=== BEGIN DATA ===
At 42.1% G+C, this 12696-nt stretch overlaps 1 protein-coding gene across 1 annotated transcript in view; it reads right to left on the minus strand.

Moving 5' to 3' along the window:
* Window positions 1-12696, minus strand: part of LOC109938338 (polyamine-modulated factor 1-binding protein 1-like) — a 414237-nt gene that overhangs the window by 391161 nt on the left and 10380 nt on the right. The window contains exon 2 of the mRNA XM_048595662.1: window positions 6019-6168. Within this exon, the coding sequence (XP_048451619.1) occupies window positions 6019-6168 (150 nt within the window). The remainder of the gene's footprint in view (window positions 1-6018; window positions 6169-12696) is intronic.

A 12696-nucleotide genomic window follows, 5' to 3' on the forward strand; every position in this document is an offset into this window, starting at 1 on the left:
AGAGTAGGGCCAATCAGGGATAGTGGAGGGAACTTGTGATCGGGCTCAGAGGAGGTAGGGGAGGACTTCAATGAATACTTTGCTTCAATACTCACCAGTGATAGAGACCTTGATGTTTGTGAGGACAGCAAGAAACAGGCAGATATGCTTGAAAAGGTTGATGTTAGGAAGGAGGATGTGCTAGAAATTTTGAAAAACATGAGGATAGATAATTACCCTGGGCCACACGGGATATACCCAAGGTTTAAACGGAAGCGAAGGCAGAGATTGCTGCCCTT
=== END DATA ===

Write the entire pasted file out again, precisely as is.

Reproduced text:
At 42.1% G+C, this 12696-nt stretch overlaps 1 protein-coding gene across 1 annotated transcript in view; it reads right to left on the minus strand.

Moving 5' to 3' along the window:
* Window positions 1-12696, minus strand: part of LOC109938338 (polyamine-modulated factor 1-binding protein 1-like) — a 414237-nt gene that overhangs the window by 391161 nt on the left and 10380 nt on the right. The window contains exon 2 of the mRNA XM_048595662.1: window positions 6019-6168. Within this exon, the coding sequence (XP_048451619.1) occupies window positions 6019-6168 (150 nt within the window). The remainder of the gene's footprint in view (window positions 1-6018; window positions 6169-12696) is intronic.

A 12696-nucleotide genomic window follows, 5' to 3' on the forward strand; every position in this document is an offset into this window, starting at 1 on the left:
AGAGTAGGGCCAATCAGGGATAGTGGAGGGAACTTGTGATCGGGCTCAGAGGAGGTAGGGGAGGACTTCAATGAATACTTTGCTTCAATACTCACCAGTGATAGAGACCTTGATGTTTGTGAGGACAGCAAGAAACAGGCAGATATGCTTGAAAAGGTTGATGTTAGGAAGGAGGATGTGCTAGAAATTTTGAAAAACATGAGGATAGATAATTACCCTGGGCCACACGGGATATACCCAAGGTTTAAACGGAAGCGAAGGCAGAGATTGCTGCCCTT